Archive for the ‘Paul Oliver’ Category

Author: Paul Oliver
Source: The Jazz Review, vol. 2, nr 7, August 1959

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READ THE ARTICLE HERE

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Author: Paul Oliver

Source: Jazz Monthly July 1965, p. 18-19

(http://www.blues.co.nz/dig-this/page4.html)

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“FEW SINGERS in the blues field have so endeared themselves to European audiences as  did Sonny Boy Williamson—(number Two) whose death on May 25th this year was  reported by Chris Strachwitz. Sonny Boy came to Europe with the 1963 American Negro  Folk Blues Festival initiated by Horst Lippmann, little known to the average collector.
Specialists knew his remarkable early recordings for the Trumpet label of Jackson, Mississippi, one of which I played on the B.B.C. about eight years ago, and Chess had released his Down and Out Blues album on which the almost totally erroneous notes by Studs Terkel appeared to lay the beginnings of confusion about the singer which still persists. His tall, gaunt and dignified figure on the stage was the first that most collectors knew of him and his husky voice, his rich harmonica playing and perhaps above all his extraordinary sense of timing and dynamics were a revelation.”

CONTINUE READING HERE

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Big Maceo

Posted: November 3, 2011 in Big Maceo, Boogie Woogie, Paul Oliver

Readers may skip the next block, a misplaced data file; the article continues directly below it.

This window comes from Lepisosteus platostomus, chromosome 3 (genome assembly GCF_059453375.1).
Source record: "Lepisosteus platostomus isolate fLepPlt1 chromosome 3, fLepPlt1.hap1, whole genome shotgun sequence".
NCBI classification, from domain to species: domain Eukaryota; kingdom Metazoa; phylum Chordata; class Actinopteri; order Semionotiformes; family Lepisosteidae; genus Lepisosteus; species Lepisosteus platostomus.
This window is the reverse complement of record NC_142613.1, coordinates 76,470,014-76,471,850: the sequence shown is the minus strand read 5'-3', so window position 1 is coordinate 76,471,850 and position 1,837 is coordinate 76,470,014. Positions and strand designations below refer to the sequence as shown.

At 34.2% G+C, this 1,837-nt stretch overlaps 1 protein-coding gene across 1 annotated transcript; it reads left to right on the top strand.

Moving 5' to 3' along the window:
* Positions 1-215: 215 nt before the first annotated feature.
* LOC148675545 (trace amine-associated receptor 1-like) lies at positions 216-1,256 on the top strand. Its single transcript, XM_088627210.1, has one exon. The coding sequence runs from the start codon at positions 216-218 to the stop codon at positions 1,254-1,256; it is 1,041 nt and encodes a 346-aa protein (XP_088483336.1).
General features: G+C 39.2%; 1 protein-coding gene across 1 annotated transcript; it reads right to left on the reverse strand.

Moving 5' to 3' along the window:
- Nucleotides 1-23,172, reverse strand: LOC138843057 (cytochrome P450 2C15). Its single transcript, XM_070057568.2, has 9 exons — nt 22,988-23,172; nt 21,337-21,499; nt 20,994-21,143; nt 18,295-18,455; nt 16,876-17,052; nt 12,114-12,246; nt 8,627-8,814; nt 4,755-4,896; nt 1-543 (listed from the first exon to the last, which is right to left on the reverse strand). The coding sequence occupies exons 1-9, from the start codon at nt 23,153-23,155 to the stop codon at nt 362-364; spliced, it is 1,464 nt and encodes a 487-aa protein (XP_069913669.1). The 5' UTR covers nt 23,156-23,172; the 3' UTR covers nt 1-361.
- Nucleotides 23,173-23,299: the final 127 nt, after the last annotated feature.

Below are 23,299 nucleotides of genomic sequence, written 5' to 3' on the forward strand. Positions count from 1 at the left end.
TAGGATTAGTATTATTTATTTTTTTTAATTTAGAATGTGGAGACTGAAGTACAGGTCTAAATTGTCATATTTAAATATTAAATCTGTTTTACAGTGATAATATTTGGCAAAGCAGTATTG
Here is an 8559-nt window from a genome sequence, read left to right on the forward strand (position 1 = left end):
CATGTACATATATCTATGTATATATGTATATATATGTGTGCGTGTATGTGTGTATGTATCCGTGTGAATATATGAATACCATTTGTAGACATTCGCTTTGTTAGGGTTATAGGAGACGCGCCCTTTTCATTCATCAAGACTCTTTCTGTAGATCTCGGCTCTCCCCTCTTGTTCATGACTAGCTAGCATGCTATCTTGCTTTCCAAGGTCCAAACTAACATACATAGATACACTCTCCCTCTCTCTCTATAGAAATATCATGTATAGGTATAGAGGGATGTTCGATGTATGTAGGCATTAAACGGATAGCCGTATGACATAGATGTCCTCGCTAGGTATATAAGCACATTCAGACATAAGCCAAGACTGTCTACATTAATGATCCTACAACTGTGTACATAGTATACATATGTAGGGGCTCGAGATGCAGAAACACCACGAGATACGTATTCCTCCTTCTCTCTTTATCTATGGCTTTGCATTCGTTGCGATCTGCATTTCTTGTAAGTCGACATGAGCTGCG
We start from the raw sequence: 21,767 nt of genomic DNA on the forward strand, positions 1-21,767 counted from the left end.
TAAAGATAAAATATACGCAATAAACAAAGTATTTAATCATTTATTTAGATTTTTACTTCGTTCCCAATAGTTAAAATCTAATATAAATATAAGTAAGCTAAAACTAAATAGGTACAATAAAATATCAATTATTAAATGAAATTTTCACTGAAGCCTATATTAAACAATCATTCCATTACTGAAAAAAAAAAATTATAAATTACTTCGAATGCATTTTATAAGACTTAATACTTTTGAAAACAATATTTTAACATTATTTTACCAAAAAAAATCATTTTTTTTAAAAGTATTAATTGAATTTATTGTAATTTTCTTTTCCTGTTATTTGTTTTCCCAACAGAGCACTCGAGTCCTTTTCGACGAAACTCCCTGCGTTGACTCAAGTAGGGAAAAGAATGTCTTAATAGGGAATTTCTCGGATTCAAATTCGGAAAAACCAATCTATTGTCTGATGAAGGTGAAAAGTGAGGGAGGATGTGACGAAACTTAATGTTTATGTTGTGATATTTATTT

Author : Paul Oliver
Source : http://www.blues.co.nz/dig-this/page2.html

(from : Jazz Monthly, August 1957 pps. 7-10)

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“October 1929 brought to the United States the greatest economic disaster in her history when the stock market prices, ballooning through the results of a speculative orgy, collapsed with devastating effect. The Wall Street crash rendered a shock to the nation’s system which rapidly paralyzed the arteries of trade and commerce and killed the vital organs of industry. In vestments ceased, factories closed, and by 1932 between twelve and fifteen million workers were unemployed. Outside the shuttered entrances of the halls where they had so recently danced the Grizzly Bear and the Buzzard Lope to the music of the jazz bands, poverty-shocked men now stood in mute bread-lines with their backs turned to the driving sleet. Common to all, the nation’s misery was mirrored in every facet of its multi-planed existence; was reflected in the minute aspect which is jazz as in any other. Except for a very few who were playing the Big Time, which could withstand even such a shock as the Depression without emptying its purse, the musicians and singers who had recently enjoyed a booming success at the clubs and cabarets, the dancehalls and roof-gardens, were now finding themselves “laid off.” As the entertainment centres closed they went on fruitless tours in “the sticks” or, more wisely, sought work in whatever field to which they could adapt them selves where work was still to be found.
As the effect of the economic crisis hit them the recording companies switched off their microphones, closed their filing cabinets, bolted their doors. Some were never to open again, the piles of unplayed wax passed into the hands of the official receivers.”

CONTINUE READING HERE

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